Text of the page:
This supports pupils well to explain their understanding of concepts. For example, pupils can explain the commutative law when using their knowledge of the five times tables. Pupils with SEND are well supported by adults.

Adaptations to learning mean that pupils with complex needs access the same curriculum as their peers.

Leaders have brought about positive changes to the design of the curriculum in the wider subjects. They have identified the ambitious end-points they want pupils to achieve in most subjects.

However, in some subjects, leaders have not identified the important knowledge they want pupils to know. This means that some pupils do not build their knowledge well over time. There are gaps in what they know.

In art, for example, pupils do not acquire the essential knowledge they need in drawing techniques so that they can use these in their artwork. Pupils are not clear about how to get better at art or how to explain the techniques they have used.

Leaders provide a range of experiences to extend pupils' wider development.

From Reception Year, children learn how to keep themselves healthy. Leaders organise visits from the local dentist to support pupils to learn how to brush their teeth and to understand the damage that sugar can do. Pupils learn about other world faiths and cultures.

They understand the importance of different festivals and places of worship. Pupils are proud to represent the school on the 'eco-committee'. They understand the role they have as a responsible citizen to look after the world.

Many enjoy being 'litter pickers' and 'milk monitors'. Pupils understand that they can help others who are less fortunate than themselves. They spoke about the food that they donated to a local food bank.


The arrangements for safeguarding are effective.

Leaders ensure that staff receive extensive training so they can identify pupils who may be at risk of harm. Staff are vigilant, and report concerns promptly.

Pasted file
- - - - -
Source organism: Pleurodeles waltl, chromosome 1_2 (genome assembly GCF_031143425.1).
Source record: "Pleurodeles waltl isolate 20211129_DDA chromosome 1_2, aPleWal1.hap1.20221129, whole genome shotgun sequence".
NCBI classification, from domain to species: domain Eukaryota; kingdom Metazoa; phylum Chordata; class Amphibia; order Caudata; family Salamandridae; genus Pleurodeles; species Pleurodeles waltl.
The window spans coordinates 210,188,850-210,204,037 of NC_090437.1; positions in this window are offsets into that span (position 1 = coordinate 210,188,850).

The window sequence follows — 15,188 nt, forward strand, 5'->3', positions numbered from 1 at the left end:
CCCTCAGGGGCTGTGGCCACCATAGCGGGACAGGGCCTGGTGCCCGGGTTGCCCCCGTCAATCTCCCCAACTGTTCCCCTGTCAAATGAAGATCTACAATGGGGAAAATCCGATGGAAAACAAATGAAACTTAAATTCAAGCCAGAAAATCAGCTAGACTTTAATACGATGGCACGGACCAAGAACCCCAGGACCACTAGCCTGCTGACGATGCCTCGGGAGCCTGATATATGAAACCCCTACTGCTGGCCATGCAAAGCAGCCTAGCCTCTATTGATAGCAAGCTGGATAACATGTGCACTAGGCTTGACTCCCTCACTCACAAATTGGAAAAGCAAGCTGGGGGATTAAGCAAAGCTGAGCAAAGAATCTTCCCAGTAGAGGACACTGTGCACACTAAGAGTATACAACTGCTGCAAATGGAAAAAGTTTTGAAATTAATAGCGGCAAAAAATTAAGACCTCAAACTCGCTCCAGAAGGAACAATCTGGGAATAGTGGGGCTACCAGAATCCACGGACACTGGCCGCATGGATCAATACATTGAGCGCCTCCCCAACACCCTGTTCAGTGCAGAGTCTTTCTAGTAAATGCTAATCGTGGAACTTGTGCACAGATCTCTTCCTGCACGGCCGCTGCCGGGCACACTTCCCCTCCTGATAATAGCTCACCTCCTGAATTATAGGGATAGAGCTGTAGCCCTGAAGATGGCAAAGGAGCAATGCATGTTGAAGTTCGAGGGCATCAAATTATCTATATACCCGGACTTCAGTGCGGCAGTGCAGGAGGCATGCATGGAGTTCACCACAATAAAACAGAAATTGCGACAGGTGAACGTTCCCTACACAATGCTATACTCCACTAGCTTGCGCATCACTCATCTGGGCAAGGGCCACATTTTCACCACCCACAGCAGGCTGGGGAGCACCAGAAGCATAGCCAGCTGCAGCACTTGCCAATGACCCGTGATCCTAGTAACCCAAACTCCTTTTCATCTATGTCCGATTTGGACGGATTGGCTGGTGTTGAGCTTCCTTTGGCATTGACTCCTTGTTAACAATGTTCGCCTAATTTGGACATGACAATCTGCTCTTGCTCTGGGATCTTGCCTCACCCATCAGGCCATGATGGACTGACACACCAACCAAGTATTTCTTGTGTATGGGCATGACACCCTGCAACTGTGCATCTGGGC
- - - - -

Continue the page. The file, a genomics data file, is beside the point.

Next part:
Leaders ensure that pupils and families who need support from external agencies receive it in a timely manner. Leaders respond to local safeguarding concerns. They ensure that staff are kept up to date with these.

Leaders ensure that required employment checks are made so that adults who work with the pupils are suitable.

Pupils know how to keep themselves safe, including when online. They know about the importance of not sharing passwords or personal information.

What does the school need to do to improve?

(Information for the school and appropriate authority)

• In some wider curriculum subjects, leaders have not identified the essential knowledge they want pupils to learn. This means that there are gaps in what pupils know. Leaders need to identify the knowledge they want pupils to know and remember and then check pupils' understanding.

• Some pupils who struggle to read do not have books that match the sounds they know. This impacts on their fluency and confidence. Leaders need to ensure that books precisely match the sounds that pupils know so that they can build words and read well.